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The Beauty of the End
Debbie Howells

from FictionZeal.com re: The Determined Heart: A Tale of Mary Shelley and her Frankenstein

The Determined Heart: The Tale of Mary Shelley and Her Frankenstein - Antoinette May

Frankenstein would be the result of Mary Shelley’s creativity.  But, that would not come until several years later.  The focus of this novel is the life of Mary Godwin, daughter of William Godwin and Mary Wollstonecraft, both authors in their own right.  Mary Wollstonecraft was an early feminist, and many hated her outspoken manner.  But, Mary Wollstonecraft died shortly after Mary’s birth, leaving William Godwin to raise two young girls, his stepdaughter Frances (Fanny) Imlay, and Mary.  When Mary was four, he remarried Jane Clairmont who had two children of her own.

Money from the sale of William’s books was rapidly declining and times were financially burdensome for the family.  They moved to London where Jane had the idea to open a book store.  Mary’s first impression of Skinner Street was “… worse than anything she could have imagined.  Offal and blood from the Smithfield Slaughterhouse had been left to putrefy in open gutters, and every kind of trash littered the road.”

As Mary matured, she met and fell head over heels in love with Percy Bysshe Shelley.  He was already married and could not part from his wife, Harriet, and so they left together to form their own illegitimate union.  Her step sister, Claire, went with them.  Soon he was intimate with Claire, cheating on Mary as he had cheated on Harriet.  Yet her love for him remained unusually strong.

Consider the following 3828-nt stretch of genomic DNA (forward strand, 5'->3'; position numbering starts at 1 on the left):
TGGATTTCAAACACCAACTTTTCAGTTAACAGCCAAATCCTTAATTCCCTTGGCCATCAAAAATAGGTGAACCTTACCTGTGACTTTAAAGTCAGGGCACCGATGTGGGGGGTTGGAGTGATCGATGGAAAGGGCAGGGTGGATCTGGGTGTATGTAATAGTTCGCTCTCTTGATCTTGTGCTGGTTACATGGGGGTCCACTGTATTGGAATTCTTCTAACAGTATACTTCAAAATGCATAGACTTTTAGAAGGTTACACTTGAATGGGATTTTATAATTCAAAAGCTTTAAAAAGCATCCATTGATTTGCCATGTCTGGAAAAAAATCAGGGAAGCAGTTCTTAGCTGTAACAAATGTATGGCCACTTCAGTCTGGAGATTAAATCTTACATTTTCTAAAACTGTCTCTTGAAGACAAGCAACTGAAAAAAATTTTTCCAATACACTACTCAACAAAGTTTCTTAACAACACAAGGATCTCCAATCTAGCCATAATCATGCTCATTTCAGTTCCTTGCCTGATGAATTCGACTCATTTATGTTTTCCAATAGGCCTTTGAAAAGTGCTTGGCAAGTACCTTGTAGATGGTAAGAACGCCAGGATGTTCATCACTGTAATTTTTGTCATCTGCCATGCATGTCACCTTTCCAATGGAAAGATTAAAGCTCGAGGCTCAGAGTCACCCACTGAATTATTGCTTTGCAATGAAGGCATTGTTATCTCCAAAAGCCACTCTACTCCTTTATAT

This is a very gripping historical fiction novel set in the early 19th century.  In the author’s note, Antoinette May explains, “Dates and incidents have sometimes been slightly altered in the interests of presenting Mary’s life in its true, totality.”  I loved how the story enveloped ‘shadows’ of things that would stimulate Mary’s later writing of Frankenstein.  For instance, as a young girl, she’d sneak behind a sofa and listen to her father and his friends.  One evening, scientist Anthony Carlisle told about experiments being conducted on executed prisoners.  He said, “…tonight we finally succeeded in passing electricity through the corpse of one of them.  Can you believe—the poor creature actually moved!”  Rating: 4 out of 5.